The National Memorial for Peace and Justice includes a marker for each county where a racial terror lynching took place, which counties can claim and install in order to acknowledge their local history.
This weekend's tragic events in Charlottesville, Virginia, underscore how avoiding honest conversation about our history of racial inequality and its legacy has left us vulnerable to racial bigotry and extremism.
On Friday night, white nationalists, including members of the Ku Klux Klan and Neo-Nazi groups, traveled from across the country to Charlottesville to protest the removal of a statue of Confederate General Robert E. Lee from a park. There are hundreds of statues, memorials, and monuments across the American South that celebrate the architects and defenders of slavery as heroic and honorable.
Many of these memorials and monuments were erected to symbolize rejection of Reconstruction and black emancipation in the early 20th century or in the 1950s and 1960s in defiance of civil rights activism aimed at ending racial segregation and Jim Crow.
This weekend's violence and other recent conflicts over Confederate memorials reflect our failure as a society to commit to telling the truth about our history. EJI believes we cannot reach reconciliation without first acknowledging the truth about our past, and until we confront this history and its legacy, we will remain challenged by extremism and racial bias.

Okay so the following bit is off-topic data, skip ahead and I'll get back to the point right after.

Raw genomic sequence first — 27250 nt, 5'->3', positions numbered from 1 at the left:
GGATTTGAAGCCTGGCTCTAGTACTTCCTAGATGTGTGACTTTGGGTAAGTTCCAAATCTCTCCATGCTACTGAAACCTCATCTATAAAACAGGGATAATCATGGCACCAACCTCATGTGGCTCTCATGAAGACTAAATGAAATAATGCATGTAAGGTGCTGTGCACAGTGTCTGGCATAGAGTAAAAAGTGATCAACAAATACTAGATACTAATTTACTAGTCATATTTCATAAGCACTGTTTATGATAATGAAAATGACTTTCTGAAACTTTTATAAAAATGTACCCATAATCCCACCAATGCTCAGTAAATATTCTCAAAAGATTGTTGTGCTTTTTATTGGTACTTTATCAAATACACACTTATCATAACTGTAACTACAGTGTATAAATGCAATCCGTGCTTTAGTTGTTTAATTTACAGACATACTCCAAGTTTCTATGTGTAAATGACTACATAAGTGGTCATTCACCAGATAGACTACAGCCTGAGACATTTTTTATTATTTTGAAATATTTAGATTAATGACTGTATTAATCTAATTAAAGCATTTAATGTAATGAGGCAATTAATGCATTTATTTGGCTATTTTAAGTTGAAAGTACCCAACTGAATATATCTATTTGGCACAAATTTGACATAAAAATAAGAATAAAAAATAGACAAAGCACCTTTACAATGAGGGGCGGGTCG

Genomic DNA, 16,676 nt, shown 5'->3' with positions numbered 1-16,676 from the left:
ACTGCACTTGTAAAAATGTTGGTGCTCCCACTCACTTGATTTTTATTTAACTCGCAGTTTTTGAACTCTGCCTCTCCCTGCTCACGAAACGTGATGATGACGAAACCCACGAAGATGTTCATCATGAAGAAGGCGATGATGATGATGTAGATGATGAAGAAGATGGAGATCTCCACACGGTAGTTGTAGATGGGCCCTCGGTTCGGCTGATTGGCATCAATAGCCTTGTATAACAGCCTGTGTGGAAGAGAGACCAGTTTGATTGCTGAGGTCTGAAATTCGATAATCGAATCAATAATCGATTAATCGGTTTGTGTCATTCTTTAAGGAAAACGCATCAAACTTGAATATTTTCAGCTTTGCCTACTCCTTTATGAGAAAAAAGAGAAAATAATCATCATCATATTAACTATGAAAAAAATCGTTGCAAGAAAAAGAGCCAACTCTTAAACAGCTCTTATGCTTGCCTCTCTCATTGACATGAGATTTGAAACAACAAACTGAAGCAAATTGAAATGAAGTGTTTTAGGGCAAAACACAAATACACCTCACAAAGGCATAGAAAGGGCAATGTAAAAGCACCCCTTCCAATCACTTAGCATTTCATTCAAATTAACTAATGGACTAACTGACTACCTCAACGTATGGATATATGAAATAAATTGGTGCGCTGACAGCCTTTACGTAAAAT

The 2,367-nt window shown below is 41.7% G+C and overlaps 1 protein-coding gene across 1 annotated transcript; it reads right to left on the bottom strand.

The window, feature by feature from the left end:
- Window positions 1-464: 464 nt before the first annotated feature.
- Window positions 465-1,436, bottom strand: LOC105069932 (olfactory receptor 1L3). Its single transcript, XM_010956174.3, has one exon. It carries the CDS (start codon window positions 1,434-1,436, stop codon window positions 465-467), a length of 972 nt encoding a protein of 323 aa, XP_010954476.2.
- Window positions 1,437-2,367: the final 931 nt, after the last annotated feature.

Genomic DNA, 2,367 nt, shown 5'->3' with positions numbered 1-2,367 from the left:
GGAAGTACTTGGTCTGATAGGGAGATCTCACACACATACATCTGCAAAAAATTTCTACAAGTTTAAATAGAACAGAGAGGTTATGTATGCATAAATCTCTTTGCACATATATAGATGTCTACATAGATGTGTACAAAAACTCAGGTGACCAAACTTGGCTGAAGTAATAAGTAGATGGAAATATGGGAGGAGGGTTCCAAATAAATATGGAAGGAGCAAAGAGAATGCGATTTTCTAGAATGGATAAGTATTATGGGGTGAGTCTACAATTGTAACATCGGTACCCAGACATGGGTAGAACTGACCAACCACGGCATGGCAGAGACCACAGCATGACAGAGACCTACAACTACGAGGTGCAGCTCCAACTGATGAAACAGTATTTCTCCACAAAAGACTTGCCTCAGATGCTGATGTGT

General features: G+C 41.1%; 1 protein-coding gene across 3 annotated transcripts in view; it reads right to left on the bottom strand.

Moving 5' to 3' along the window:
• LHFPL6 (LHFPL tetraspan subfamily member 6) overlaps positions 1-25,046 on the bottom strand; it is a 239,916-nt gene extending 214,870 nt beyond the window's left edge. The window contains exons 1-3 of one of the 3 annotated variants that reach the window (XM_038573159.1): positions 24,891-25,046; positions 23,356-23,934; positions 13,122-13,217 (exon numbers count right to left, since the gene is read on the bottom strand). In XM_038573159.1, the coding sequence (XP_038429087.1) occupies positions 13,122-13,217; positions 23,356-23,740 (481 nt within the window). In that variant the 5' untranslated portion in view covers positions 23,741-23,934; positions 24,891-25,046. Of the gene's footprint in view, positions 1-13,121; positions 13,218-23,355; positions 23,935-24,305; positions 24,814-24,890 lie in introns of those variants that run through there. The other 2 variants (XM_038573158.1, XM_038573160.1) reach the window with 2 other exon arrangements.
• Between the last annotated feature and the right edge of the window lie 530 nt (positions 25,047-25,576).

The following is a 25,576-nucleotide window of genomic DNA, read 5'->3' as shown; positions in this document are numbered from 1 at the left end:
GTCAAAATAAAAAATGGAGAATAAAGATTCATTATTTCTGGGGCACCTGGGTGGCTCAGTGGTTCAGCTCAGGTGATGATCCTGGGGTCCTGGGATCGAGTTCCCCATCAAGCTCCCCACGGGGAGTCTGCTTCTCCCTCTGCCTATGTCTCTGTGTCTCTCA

EJI is engaged in several cultural projects to change the landscape in this country by acknowledging the horrors of slavery, lynching, and segregation. In 2013, EJI erected markers that documented the domestic slave trade in Montgomery, Alabama, and gave visibility to a devastating period in American history that too few people acknowledge or understand.
EJI researchers have documented more than 4000 racial terror lynchings in the United States, and we are working with local communities to erect markers at lynching sites. EJI's Community Remembrance Project recognizes the victims of lynching by collecting soil from lynching sites and creating exhibits that acknowledge the horrors of racial injustice.
Next spring, EJI will open the National Memorial for Peace and Justice, a first-of-its-kind memorial that recognizes lynching victims and includes monuments that communities will be encouraged to collect and place in their own counties to signify their commitment to truth-telling and healing. Also next year, EJI will open a museum that presents to visitors our history of racial injustice, tracking the evolution of the narrative of racial difference over the decades from enslavement to mass incarceration.
The extremism on display in Charlottesville reveals that the need to engage honestly and hopefully with our past is more urgent now than ever before.